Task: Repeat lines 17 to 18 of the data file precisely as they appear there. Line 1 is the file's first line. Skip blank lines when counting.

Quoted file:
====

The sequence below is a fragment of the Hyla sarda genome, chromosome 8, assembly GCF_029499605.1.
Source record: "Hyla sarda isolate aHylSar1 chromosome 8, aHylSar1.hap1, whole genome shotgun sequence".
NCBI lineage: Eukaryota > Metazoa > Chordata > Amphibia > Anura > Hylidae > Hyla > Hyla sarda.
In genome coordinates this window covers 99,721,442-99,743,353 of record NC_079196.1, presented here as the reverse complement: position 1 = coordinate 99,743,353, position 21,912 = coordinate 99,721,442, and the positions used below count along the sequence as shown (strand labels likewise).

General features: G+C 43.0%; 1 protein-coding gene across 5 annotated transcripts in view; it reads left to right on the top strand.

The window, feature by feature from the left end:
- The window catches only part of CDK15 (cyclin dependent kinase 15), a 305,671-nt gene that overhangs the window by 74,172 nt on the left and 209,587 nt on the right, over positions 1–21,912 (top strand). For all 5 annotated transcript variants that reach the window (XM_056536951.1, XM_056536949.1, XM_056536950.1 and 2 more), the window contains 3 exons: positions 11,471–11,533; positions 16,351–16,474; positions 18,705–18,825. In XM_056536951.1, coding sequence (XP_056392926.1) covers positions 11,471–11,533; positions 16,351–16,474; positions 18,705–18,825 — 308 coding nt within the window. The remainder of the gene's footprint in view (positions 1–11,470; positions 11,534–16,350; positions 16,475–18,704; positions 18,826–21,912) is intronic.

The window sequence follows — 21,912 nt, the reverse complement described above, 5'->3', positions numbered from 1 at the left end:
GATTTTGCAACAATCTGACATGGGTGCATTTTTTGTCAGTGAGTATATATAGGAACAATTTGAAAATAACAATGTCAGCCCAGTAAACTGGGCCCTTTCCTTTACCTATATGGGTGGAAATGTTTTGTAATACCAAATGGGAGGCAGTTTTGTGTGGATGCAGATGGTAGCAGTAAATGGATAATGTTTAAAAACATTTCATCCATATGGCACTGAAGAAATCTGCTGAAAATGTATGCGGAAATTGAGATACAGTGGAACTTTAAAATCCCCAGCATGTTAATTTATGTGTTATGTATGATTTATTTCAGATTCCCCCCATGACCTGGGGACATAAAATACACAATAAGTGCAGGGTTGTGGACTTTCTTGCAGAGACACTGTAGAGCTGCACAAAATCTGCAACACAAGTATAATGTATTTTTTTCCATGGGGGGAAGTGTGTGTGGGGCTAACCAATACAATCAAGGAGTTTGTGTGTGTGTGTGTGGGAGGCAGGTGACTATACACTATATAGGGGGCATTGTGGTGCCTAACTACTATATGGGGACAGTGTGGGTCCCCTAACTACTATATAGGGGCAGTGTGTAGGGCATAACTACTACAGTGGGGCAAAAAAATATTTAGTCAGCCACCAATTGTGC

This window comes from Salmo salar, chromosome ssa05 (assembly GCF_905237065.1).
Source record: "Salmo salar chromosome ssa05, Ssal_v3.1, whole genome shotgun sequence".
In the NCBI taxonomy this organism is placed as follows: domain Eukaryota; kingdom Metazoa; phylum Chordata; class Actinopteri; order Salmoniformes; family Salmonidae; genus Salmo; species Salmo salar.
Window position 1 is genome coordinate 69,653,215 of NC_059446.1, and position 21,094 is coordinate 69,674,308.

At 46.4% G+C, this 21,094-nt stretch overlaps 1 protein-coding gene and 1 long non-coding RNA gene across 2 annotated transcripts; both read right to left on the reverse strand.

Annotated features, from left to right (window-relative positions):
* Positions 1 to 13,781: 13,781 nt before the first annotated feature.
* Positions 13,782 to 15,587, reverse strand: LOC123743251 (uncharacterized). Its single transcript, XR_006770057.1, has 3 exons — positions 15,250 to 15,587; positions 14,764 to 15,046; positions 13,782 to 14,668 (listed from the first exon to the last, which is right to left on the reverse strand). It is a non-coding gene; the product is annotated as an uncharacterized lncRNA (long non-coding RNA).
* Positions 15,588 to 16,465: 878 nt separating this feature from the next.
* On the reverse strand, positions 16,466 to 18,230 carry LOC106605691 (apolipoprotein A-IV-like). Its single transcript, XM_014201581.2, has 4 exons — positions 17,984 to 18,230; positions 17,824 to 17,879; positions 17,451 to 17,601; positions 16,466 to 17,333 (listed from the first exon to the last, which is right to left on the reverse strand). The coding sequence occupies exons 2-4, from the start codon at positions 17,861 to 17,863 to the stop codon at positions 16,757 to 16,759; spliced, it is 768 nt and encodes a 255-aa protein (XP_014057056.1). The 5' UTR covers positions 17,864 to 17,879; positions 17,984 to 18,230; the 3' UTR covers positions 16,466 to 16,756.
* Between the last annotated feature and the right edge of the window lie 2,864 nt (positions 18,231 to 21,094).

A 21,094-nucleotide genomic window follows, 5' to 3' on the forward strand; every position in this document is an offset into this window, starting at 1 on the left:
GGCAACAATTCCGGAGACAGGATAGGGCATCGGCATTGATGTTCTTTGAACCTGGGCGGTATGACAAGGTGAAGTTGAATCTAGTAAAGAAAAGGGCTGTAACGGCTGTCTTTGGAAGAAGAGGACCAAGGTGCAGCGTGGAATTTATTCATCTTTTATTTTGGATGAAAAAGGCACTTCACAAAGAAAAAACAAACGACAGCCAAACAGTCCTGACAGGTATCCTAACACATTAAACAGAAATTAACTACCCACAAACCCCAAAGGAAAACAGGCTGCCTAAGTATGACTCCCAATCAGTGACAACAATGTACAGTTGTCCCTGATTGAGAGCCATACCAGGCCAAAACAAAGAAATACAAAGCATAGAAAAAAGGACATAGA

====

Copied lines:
* Positions 13,782 to 15,587, reverse strand: LOC123743251 (uncharacterized). Its single transcript, XR_006770057.1, has 3 exons — positions 15,250 to 15,587; positions 14,764 to 15,046; positions 13,782 to 14,668 (listed from the first exon to the last, which is right to left on the reverse strand). It is a non-coding gene; the product is annotated as an uncharacterized lncRNA (long non-coding RNA).
* Positions 15,588 to 16,465: 878 nt separating this feature from the next.